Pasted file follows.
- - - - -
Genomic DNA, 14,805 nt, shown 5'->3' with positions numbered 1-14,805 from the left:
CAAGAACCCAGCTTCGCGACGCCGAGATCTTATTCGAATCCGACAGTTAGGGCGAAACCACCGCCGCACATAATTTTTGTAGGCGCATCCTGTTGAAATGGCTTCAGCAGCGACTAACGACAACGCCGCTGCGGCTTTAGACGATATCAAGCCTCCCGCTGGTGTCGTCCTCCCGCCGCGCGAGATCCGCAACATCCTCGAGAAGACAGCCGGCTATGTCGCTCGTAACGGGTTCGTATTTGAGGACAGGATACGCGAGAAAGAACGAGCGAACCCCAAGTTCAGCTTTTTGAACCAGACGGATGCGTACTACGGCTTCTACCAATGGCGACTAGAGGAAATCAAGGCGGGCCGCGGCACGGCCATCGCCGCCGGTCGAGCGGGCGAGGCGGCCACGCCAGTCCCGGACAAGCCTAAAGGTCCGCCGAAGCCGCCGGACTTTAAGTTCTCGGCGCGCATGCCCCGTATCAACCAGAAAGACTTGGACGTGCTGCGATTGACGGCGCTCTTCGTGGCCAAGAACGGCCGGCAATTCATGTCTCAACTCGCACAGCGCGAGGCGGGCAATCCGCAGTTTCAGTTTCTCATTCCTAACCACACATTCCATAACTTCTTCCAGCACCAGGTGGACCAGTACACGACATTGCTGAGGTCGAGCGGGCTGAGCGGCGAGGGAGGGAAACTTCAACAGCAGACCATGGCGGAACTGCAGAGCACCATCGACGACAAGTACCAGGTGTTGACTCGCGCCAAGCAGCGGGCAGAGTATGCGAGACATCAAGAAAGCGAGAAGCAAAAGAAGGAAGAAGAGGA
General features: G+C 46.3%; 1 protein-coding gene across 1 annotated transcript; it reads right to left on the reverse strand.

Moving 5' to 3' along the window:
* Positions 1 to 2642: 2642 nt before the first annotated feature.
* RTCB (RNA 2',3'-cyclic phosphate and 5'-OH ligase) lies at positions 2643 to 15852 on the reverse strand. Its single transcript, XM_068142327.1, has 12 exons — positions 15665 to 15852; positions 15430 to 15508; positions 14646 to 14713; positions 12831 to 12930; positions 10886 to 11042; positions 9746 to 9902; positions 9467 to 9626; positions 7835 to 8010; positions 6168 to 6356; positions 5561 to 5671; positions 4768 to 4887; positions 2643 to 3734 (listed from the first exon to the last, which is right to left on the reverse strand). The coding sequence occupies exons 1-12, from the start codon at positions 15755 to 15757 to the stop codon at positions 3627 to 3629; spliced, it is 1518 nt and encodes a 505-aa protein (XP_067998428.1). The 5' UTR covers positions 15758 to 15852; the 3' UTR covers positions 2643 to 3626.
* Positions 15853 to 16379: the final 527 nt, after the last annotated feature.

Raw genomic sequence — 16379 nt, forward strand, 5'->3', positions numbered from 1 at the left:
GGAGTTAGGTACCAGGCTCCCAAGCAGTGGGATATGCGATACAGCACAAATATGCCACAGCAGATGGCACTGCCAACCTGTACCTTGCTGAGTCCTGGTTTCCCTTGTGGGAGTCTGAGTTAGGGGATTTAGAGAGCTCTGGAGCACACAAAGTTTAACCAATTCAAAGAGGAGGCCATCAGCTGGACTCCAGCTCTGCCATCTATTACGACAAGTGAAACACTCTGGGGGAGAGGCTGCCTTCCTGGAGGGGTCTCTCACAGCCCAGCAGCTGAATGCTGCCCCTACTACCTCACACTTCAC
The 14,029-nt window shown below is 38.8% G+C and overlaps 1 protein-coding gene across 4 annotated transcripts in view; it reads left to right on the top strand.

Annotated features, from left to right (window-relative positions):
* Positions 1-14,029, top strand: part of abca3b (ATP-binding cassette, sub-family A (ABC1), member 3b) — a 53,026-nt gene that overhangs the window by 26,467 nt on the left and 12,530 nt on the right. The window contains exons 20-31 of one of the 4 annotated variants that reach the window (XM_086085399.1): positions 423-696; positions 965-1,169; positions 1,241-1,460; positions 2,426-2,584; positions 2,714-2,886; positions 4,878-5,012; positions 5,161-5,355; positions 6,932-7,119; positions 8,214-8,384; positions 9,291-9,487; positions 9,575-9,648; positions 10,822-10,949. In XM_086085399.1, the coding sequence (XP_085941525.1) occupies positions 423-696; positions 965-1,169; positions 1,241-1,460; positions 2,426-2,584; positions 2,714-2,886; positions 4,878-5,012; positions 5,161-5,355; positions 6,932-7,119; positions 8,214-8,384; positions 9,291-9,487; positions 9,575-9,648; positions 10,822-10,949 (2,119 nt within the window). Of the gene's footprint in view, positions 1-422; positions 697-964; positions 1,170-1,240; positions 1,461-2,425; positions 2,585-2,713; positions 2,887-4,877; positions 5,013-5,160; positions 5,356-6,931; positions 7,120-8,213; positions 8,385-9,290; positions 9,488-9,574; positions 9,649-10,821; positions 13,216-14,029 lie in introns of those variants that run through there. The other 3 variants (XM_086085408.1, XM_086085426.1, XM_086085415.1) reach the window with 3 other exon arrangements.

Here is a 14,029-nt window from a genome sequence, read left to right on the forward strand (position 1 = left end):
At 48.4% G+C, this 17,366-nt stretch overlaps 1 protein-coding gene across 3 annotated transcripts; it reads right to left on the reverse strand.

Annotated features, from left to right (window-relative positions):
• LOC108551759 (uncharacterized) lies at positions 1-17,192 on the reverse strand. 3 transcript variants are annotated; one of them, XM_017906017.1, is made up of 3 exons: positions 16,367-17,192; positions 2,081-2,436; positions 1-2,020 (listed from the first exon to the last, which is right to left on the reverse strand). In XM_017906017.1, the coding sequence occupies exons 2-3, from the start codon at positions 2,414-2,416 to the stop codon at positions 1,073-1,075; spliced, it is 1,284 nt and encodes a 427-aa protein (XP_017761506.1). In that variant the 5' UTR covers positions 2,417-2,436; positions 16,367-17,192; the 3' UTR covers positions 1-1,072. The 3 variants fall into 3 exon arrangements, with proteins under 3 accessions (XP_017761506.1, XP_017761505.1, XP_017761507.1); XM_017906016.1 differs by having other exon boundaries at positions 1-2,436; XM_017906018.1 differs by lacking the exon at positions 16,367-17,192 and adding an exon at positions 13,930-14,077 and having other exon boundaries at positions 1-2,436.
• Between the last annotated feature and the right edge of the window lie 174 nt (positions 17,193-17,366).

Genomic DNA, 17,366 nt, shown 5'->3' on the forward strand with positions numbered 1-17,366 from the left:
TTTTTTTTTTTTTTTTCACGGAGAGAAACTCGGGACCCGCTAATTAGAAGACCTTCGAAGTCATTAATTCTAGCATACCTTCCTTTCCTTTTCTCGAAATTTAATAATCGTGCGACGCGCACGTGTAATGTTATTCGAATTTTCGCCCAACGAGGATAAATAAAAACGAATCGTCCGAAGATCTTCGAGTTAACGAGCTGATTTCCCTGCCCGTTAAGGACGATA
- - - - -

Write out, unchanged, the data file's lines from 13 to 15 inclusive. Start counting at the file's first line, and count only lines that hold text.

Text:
Here is a 14,029-nt window from a genome sequence, read left to right on the forward strand (position 1 = left end):
At 48.4% G+C, this 17,366-nt stretch overlaps 1 protein-coding gene across 3 annotated transcripts; it reads right to left on the reverse strand.

Annotated features, from left to right (window-relative positions):